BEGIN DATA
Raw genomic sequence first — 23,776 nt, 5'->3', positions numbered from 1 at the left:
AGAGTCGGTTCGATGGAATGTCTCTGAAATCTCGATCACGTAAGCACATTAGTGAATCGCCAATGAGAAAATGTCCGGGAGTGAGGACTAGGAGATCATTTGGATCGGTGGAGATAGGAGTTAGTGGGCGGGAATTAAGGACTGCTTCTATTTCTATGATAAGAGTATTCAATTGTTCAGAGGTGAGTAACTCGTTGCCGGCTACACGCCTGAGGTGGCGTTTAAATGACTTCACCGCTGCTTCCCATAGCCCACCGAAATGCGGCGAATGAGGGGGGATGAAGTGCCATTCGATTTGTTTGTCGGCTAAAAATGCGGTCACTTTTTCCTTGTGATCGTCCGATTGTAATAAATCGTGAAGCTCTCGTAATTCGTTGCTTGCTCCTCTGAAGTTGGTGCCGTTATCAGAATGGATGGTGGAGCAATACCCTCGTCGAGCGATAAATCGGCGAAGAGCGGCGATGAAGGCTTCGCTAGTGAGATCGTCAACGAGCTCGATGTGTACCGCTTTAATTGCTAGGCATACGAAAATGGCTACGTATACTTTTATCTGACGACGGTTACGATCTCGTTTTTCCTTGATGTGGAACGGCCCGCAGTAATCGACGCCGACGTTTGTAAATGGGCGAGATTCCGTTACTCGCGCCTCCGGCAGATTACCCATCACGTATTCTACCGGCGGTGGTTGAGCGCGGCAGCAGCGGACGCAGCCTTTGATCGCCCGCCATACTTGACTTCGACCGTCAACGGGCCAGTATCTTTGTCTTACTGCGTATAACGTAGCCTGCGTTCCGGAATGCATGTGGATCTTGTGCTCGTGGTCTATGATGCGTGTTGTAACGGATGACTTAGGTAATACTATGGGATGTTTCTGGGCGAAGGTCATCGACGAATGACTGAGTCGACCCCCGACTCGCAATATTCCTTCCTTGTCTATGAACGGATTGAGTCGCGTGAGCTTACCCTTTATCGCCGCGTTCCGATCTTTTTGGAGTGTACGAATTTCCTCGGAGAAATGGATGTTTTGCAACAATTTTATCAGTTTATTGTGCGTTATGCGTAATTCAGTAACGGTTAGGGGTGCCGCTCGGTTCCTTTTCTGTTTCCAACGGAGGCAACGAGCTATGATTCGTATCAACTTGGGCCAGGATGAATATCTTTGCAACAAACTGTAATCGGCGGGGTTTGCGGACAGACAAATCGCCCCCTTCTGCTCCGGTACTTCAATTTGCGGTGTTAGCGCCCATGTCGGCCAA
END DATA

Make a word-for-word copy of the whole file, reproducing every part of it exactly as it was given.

Raw genomic sequence first — 23,776 nt, 5'->3', positions numbered from 1 at the left:
AGAGTCGGTTCGATGGAATGTCTCTGAAATCTCGATCACGTAAGCACATTAGTGAATCGCCAATGAGAAAATGTCCGGGAGTGAGGACTAGGAGATCATTTGGATCGGTGGAGATAGGAGTTAGTGGGCGGGAATTAAGGACTGCTTCTATTTCTATGATAAGAGTATTCAATTGTTCAGAGGTGAGTAACTCGTTGCCGGCTACACGCCTGAGGTGGCGTTTAAATGACTTCACCGCTGCTTCCCATAGCCCACCGAAATGCGGCGAATGAGGGGGGATGAAGTGCCATTCGATTTGTTTGTCGGCTAAAAATGCGGTCACTTTTTCCTTGTGATCGTCCGATTGTAATAAATCGTGAAGCTCTCGTAATTCGTTGCTTGCTCCTCTGAAGTTGGTGCCGTTATCAGAATGGATGGTGGAGCAATACCCTCGTCGAGCGATAAATCGGCGAAGAGCGGCGATGAAGGCTTCGCTAGTGAGATCGTCAACGAGCTCGATGTGTACCGCTTTAATTGCTAGGCATACGAAAATGGCTACGTATACTTTTATCTGACGACGGTTACGATCTCGTTTTTCCTTGATGTGGAACGGCCCGCAGTAATCGACGCCGACGTTTGTAAATGGGCGAGATTCCGTTACTCGCGCCTCCGGCAGATTACCCATCACGTATTCTACCGGCGGTGGTTGAGCGCGGCAGCAGCGGACGCAGCCTTTGATCGCCCGCCATACTTGACTTCGACCGTCAACGGGCCAGTATCTTTGTCTTACTGCGTATAACGTAGCCTGCGTTCCGGAATGCATGTGGATCTTGTGCTCGTGGTCTATGATGCGTGTTGTAACGGATGACTTAGGTAATACTATGGGATGTTTCTGGGCGAAGGTCATCGACGAATGACTGAGTCGACCCCCGACTCGCAATATTCCTTCCTTGTCTATGAACGGATTGAGTCGCGTGAGCTTACCCTTTATCGCCGCGTTCCGATCTTTTTGGAGTGTACGAATTTCCTCGGAGAAATGGATGTTTTGCAACAATTTTATCAGTTTATTGTGCGTTATGCGTAATTCAGTAACGGTTAGGGGTGCCGCTCGGTTCCTTTTCTGTTTCCAACGGAGGCAACGAGCTATGATTCGTATCAACTTGGGCCAGGATGAATATCTTTGCAACAAACTGTAATCGGCGGGGTTTGCGGACAGACAAATCGCCCCCTTCTGCTCCGGTACTTCAATTTGCGGTGTTAGCGCCCATGTCGGCCAA